The immune system is an often overlooked contributor to disease in the head and neck.

Immunology Research

The goal of the Division of Immunology Research in the Mayo Clinic Department of Otolaryngology — Head and Neck Surgery is to better understand the role of the immune system in the underlying pathophysiology of otorhinolaryngologic diseases.

The immune system's interactions in disease pathobiology are often overlooked, yet they can bring critical insight to disease progression and treatment. In some cases, the connection between the immune system and otorhinolaryngologic disease is readily apparent. For example, the immune system drives chronic rhinosinusitis with nasal polyps.

In other cases, the immune system's role is less apparent. For example, immune cells and the tumor cells that cause head and neck cancers are in a constant battle, with immune cells trying to clear the tumor cells and the tumor cells suppressing the immune response to maintain their survival. In other cases, the immune system can induce side effects that cause treatments to fail, such as granulomas that encase laryngoplasty injections and obstruct breathing.

Immune cells in chronic rhinosinusitis with nasal polyps

Chronic rhinosinusitis is a common, chronic, immune-mediated condition that may be accompanied by nasal polyps. Researchers don't yet fully understand how the immune system interacts with the nasal airway to drive the development of chronic rhinosinusitis and, in particular, the growth of nasal polyps. While some nasal polyps can be treated with topical or oral drugs, others require surgical removal. Unfortunately, polyps can return after surgery, creating a cycle of removal and regrowth.

The Division of Immunology Research in the Department of Otolaryngology — Head and Neck Surgery is working with the department's rhinology and skull base surgery experts to understand the role of immune cells in nasal polyp growth, focusing on the interactions between various types of T cells and eosinophils in epithelial tissues. These studies will contribute to the development of new treatments that can intercept immune signals and reduce polyp growth or prevent reemergence.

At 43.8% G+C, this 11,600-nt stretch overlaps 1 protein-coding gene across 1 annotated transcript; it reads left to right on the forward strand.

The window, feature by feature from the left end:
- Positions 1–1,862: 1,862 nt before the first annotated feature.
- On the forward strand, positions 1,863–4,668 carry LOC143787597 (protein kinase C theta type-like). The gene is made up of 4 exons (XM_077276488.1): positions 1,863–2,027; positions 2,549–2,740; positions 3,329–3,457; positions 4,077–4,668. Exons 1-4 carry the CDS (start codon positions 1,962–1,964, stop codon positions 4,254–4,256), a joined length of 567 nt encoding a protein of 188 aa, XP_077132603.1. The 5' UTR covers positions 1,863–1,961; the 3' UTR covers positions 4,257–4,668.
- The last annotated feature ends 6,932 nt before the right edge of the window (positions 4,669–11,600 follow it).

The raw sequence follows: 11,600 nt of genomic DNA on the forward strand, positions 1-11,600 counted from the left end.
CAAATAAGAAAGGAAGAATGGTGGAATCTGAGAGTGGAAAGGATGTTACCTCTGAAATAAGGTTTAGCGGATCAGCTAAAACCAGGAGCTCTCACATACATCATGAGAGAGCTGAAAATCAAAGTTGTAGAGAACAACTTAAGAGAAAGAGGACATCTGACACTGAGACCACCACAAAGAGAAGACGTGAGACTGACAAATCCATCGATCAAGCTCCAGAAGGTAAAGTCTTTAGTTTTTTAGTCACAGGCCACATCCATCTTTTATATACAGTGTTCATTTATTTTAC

Immune cells in head and neck cancer

The Division of Immunology Research is working with the Division of Head and Neck Cancer and Reconstructive Surgery to identify which T cell subsets are involved in progression of oropharyngeal squamous cell carcinoma (throat cancer) related to human papillomavirus (HPV).

While HPV-positive tumors are generally highly responsive to treatment, a subset of patients experience recurrence of the tumor. Using data-rich high-dimensional techniques such as mass cytometry by time-of-flight (CyTOF) and imaging mass cytometry (Hyperion), researchers are seeking to understand differences in response to treatment.

Knowing which immune cells are involved in cancer and how they interact with each other and with tumor cells can lead to more effective ways to treat the cancer.

Immune cells in treatment of vocal cord paralysis

Vocal cord paralysis is caused by nerve damage, usually during surgery or as a result of viral infections or certain cancers. The resulting paralysis of vocal cord muscles inhibits the ability to speak and breathe and can also result in aspiration upon swallowing.

Treatment of vocal cord paralysis often includes injection laryngoplasty, in which collagen, adipose tissue or another substance is injected into the paralyzed vocal cord, enabling it to work with the intact cord and restore function. However, immune cells are activated by foreign molecules and may attack the implant, causing it to perform poorly or creating an inflammatory-mediated obstruction to breathing and swallowing.

The Division of Immunology Research is working with surgeons in the Division of Laryngology to identify the nature of the immune response involved and uncover potential pathways for treatments to limit or eliminate inflammation associated with laryngoplasty injections.

Personalized immunology research

Immune responses are highly individualized, with each person's genetics and environmental history shaping their immune profile. Among the factors that influence how the immune system impacts disease are sex as a biological variable, the microbiome, and cross-talk between immune cells and the nervous system. As the division continues to broaden its research scope, researchers will seek to improve the understanding of how these factors impact both mechanisms and treatments of disease.